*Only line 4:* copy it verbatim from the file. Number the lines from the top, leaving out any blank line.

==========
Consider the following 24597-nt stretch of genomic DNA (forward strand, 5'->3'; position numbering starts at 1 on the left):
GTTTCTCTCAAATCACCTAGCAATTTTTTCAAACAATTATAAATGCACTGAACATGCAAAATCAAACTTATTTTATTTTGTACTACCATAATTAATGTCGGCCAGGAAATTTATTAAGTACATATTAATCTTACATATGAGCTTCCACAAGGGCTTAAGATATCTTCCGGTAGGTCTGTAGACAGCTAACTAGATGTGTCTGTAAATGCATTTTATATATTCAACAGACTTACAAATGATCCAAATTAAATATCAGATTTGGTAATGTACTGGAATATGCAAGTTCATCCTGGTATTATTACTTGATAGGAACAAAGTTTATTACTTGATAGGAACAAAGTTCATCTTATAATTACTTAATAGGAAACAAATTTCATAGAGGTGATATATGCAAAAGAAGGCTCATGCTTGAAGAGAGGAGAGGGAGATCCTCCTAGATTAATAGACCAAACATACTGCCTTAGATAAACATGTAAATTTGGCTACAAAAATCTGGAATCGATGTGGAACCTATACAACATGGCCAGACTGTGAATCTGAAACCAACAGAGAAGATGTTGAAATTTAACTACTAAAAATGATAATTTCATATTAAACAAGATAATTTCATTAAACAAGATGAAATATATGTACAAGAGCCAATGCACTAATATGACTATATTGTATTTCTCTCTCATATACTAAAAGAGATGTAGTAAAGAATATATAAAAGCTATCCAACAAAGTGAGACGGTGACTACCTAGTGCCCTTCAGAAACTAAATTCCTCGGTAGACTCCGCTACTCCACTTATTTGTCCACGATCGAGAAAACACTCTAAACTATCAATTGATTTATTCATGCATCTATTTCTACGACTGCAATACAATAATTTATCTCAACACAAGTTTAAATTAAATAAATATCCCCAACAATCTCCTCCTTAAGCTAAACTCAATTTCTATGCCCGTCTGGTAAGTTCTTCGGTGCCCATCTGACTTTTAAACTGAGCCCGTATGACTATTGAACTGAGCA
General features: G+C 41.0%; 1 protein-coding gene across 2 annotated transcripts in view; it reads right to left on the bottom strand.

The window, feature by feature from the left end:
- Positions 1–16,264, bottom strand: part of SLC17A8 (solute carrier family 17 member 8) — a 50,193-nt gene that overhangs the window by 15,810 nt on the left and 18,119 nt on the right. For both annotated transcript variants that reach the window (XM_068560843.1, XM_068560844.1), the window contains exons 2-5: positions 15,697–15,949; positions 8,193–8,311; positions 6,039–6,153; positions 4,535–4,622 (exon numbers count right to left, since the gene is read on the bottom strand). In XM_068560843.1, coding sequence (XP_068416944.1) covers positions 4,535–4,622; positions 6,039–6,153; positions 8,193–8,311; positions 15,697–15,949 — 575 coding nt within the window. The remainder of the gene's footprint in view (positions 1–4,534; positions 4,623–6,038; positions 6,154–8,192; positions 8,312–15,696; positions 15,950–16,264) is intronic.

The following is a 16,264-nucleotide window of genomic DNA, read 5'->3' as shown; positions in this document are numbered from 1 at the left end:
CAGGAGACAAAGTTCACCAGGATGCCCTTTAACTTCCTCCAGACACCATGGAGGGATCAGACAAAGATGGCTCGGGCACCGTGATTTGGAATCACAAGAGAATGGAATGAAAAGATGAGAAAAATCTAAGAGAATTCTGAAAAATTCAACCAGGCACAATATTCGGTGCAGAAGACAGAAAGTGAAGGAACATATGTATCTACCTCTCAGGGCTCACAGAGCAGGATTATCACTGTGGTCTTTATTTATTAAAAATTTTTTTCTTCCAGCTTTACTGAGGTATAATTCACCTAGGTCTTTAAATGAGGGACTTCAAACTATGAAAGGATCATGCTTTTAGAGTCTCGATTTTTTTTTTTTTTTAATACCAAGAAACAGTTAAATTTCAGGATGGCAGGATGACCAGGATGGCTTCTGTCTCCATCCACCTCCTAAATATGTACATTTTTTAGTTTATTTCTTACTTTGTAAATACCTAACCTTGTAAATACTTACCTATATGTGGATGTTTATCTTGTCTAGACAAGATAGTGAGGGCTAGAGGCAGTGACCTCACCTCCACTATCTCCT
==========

The window, feature by feature from the left end: